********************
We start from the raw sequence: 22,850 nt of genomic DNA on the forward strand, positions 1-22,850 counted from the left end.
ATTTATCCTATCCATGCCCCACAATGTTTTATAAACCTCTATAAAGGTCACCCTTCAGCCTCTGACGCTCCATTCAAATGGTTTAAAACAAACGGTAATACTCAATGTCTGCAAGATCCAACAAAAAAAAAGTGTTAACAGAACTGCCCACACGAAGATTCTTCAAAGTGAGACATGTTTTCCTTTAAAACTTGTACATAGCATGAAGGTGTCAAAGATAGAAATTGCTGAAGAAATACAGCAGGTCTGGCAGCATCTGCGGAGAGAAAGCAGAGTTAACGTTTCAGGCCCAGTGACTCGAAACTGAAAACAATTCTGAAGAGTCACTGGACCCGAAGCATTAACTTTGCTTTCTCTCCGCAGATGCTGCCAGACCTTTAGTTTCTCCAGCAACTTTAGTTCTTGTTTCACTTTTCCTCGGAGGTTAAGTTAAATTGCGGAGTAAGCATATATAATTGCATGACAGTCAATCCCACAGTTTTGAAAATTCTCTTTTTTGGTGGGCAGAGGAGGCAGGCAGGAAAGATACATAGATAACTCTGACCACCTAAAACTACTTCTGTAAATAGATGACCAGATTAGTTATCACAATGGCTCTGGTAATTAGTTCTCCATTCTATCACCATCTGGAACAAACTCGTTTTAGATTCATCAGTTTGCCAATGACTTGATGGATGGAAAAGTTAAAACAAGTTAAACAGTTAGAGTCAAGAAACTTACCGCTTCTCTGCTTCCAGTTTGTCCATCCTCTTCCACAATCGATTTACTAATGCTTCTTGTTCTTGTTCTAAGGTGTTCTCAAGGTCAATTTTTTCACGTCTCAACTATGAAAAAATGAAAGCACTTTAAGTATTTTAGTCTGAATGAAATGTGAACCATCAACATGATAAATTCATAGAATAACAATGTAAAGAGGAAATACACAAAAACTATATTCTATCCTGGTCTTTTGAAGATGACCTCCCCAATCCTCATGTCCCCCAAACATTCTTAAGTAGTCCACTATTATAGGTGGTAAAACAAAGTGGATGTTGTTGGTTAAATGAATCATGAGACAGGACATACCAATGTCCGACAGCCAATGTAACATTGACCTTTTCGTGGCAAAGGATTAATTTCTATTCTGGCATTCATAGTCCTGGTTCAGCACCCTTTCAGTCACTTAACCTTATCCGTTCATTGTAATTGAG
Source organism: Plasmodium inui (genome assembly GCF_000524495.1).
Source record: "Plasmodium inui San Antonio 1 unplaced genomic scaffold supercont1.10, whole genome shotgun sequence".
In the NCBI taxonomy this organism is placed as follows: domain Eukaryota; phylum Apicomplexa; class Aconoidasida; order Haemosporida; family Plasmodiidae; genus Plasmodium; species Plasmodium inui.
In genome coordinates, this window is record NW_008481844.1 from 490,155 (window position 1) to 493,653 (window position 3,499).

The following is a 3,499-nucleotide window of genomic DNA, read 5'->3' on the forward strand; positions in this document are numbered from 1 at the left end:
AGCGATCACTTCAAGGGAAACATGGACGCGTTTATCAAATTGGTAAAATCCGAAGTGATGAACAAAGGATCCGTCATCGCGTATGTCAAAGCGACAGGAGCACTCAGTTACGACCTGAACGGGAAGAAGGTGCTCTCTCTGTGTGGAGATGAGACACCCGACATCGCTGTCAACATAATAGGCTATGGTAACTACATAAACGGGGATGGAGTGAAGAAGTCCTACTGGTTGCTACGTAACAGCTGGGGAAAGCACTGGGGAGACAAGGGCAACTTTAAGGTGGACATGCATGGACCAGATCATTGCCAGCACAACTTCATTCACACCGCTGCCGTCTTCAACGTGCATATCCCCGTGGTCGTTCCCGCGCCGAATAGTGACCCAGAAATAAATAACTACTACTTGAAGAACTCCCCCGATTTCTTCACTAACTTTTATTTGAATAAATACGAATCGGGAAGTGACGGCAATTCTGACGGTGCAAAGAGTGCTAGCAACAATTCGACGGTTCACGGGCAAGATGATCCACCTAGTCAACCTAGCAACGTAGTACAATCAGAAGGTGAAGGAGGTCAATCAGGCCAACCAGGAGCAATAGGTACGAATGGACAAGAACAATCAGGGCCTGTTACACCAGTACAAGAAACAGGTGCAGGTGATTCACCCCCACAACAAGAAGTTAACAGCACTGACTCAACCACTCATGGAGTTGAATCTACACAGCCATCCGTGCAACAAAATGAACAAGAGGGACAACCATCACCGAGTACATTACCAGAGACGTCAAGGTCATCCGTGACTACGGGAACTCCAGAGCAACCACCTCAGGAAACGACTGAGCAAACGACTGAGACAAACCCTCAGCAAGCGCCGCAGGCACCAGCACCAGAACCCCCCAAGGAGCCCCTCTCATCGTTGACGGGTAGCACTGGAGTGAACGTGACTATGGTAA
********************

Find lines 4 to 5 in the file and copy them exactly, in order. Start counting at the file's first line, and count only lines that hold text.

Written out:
Source record: "Plasmodium inui San Antonio 1 unplaced genomic scaffold supercont1.10, whole genome shotgun sequence".
In the NCBI taxonomy this organism is placed as follows: domain Eukaryota; phylum Apicomplexa; class Aconoidasida; order Haemosporida; family Plasmodiidae; genus Plasmodium; species Plasmodium inui.